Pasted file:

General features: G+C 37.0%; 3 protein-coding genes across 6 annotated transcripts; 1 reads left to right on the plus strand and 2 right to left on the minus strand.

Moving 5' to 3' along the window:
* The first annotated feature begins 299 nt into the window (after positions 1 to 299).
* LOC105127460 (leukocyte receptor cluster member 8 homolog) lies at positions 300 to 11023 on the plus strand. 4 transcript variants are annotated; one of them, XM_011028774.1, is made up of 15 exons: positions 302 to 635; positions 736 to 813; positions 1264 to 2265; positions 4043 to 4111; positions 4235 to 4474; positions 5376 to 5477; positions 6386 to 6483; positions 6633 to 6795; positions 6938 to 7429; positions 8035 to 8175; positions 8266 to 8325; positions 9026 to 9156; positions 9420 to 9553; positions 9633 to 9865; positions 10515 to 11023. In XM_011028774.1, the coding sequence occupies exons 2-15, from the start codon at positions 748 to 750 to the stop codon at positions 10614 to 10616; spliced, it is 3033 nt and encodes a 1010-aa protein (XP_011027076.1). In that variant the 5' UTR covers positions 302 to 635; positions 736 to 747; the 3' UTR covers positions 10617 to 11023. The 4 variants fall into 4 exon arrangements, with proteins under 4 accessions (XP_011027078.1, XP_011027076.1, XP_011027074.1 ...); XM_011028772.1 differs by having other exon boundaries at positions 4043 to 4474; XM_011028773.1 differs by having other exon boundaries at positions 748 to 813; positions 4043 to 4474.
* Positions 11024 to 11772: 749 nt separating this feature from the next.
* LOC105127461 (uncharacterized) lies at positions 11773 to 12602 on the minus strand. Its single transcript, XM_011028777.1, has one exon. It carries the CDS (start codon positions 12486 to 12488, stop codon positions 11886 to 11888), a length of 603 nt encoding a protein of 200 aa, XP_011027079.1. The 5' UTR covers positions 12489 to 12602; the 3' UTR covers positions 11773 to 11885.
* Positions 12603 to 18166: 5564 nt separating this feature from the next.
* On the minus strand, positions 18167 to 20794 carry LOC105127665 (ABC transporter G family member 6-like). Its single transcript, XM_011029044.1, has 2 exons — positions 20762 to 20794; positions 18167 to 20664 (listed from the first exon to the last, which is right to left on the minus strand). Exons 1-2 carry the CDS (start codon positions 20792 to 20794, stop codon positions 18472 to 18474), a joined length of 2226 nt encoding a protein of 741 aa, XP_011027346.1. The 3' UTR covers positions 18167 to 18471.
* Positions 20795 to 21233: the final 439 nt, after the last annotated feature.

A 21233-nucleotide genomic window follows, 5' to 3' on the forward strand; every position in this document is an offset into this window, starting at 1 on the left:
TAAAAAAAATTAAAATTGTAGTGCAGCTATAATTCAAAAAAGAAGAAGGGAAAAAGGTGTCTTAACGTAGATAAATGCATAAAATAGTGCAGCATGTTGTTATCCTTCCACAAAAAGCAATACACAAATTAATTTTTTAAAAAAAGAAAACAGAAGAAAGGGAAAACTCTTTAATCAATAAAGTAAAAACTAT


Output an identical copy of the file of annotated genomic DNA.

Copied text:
General features: G+C 37.0%; 3 protein-coding genes across 6 annotated transcripts; 1 reads left to right on the plus strand and 2 right to left on the minus strand.

Moving 5' to 3' along the window:
* The first annotated feature begins 299 nt into the window (after positions 1 to 299).
* LOC105127460 (leukocyte receptor cluster member 8 homolog) lies at positions 300 to 11023 on the plus strand. 4 transcript variants are annotated; one of them, XM_011028774.1, is made up of 15 exons: positions 302 to 635; positions 736 to 813; positions 1264 to 2265; positions 4043 to 4111; positions 4235 to 4474; positions 5376 to 5477; positions 6386 to 6483; positions 6633 to 6795; positions 6938 to 7429; positions 8035 to 8175; positions 8266 to 8325; positions 9026 to 9156; positions 9420 to 9553; positions 9633 to 9865; positions 10515 to 11023. In XM_011028774.1, the coding sequence occupies exons 2-15, from the start codon at positions 748 to 750 to the stop codon at positions 10614 to 10616; spliced, it is 3033 nt and encodes a 1010-aa protein (XP_011027076.1). In that variant the 5' UTR covers positions 302 to 635; positions 736 to 747; the 3' UTR covers positions 10617 to 11023. The 4 variants fall into 4 exon arrangements, with proteins under 4 accessions (XP_011027078.1, XP_011027076.1, XP_011027074.1 ...); XM_011028772.1 differs by having other exon boundaries at positions 4043 to 4474; XM_011028773.1 differs by having other exon boundaries at positions 748 to 813; positions 4043 to 4474.
* Positions 11024 to 11772: 749 nt separating this feature from the next.
* LOC105127461 (uncharacterized) lies at positions 11773 to 12602 on the minus strand. Its single transcript, XM_011028777.1, has one exon. It carries the CDS (start codon positions 12486 to 12488, stop codon positions 11886 to 11888), a length of 603 nt encoding a protein of 200 aa, XP_011027079.1. The 5' UTR covers positions 12489 to 12602; the 3' UTR covers positions 11773 to 11885.
* Positions 12603 to 18166: 5564 nt separating this feature from the next.
* On the minus strand, positions 18167 to 20794 carry LOC105127665 (ABC transporter G family member 6-like). Its single transcript, XM_011029044.1, has 2 exons — positions 20762 to 20794; positions 18167 to 20664 (listed from the first exon to the last, which is right to left on the minus strand). Exons 1-2 carry the CDS (start codon positions 20792 to 20794, stop codon positions 18472 to 18474), a joined length of 2226 nt encoding a protein of 741 aa, XP_011027346.1. The 3' UTR covers positions 18167 to 18471.
* Positions 20795 to 21233: the final 439 nt, after the last annotated feature.

A 21233-nucleotide genomic window follows, 5' to 3' on the forward strand; every position in this document is an offset into this window, starting at 1 on the left:
TAAAAAAAATTAAAATTGTAGTGCAGCTATAATTCAAAAAAGAAGAAGGGAAAAAGGTGTCTTAACGTAGATAAATGCATAAAATAGTGCAGCATGTTGTTATCCTTCCACAAAAAGCAATACACAAATTAATTTTTTAAAAAAAGAAAACAGAAGAAAGGGAAAACTCTTTAATCAATAAAGTAAAAACTAT